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Johnson defends title in British Open tuneup

Zach Johnson tees off from the 6th hole at TPC River Highlands on June 21, 2012 in Cromwell, Connecticut
Zach Johnson tees off from the 6th hole at TPC River Highlands on June 21, 2012 in Cromwell, Connecticut. Johnson defends his title at the US PGA Tour's $4.6 million John Deere Classic starting on Thursday, the last US tune-up for the British Open at Muir

Zach Johnson defends his title at the US PGA Tour's $4.6 million John Deere Classic starting on Thursday, the last US tune-up for the British Open at Muirfield.

Johnson ended Steve Stricker's three-year reign at the event last year, blasting out of a fairway bunker to about a foot from the pin at the second playoff hole to edge Troy Matteson -- who had led after each of the first three rounds.

Perhaps not surprisingly, Johnson was happy to be back at TPC Deere Run.

"I love everything about this tournament," he said. "I love the golf course. It's in great shape, as usual, and I just like coming back and seeing faces and friends and family.

"It feels like my backyard in a lot of respects, and fortunately I've had some success here.

"And I'm trying to put 2012 behind me. It's not like just because I won I've got a three-shot lead going into Thursday, so I frankly have to put it behind me, and that's going to be my approach."

South Africa's Louis Oosthuizen, the world number 10 who is the highest ranked player in the field, shares Johnson's enthusiasm for the tournament and for the sponsors.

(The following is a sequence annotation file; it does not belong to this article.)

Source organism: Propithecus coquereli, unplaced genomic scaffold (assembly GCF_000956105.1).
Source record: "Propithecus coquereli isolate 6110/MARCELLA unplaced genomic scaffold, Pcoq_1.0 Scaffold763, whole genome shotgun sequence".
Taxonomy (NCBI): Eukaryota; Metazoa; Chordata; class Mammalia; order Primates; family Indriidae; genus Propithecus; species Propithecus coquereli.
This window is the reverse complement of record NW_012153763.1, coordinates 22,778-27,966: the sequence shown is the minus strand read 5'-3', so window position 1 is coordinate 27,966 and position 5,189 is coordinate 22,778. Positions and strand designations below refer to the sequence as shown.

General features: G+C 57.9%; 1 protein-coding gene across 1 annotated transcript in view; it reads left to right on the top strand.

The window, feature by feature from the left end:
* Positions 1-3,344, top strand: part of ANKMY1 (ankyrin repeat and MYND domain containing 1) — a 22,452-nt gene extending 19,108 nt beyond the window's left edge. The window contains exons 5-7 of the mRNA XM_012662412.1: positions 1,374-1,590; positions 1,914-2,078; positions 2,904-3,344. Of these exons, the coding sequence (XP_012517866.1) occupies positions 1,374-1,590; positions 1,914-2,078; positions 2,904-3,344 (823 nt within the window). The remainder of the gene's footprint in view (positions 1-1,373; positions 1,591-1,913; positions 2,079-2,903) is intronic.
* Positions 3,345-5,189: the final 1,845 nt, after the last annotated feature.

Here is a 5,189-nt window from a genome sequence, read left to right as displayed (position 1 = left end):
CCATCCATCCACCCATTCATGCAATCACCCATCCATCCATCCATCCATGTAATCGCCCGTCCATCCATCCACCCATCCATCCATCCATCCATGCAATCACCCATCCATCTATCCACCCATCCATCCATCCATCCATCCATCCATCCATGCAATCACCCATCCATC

He even brought his father and father-in-law, both farmers, to this week's tournament because he's such a fan of the farm equipment the sponsoring company makes.

"All of us are big John Deere fans, and I wanted them to come and see where it's made," said Oosthuizen, who farms 150 acres himself.

Oosthuizen withdrew from the US Open last month after the first round with a hip flexor injury.

"I'm still struggling a bit with my left hip," he said. "But it's more on walking, not on hitting the ball itself. But I've got the physio with me so we'll do a bit of work on it."

Otherwise, Oosthuizen said, his game is in pretty good shape.

"My game really felt OK the last few months, but the injuries have been really keeping me back and I couldn't really get going," he said.

The winner of the tournament will secure a British Open berth, if he isn't already qualified for the year's third major championship.

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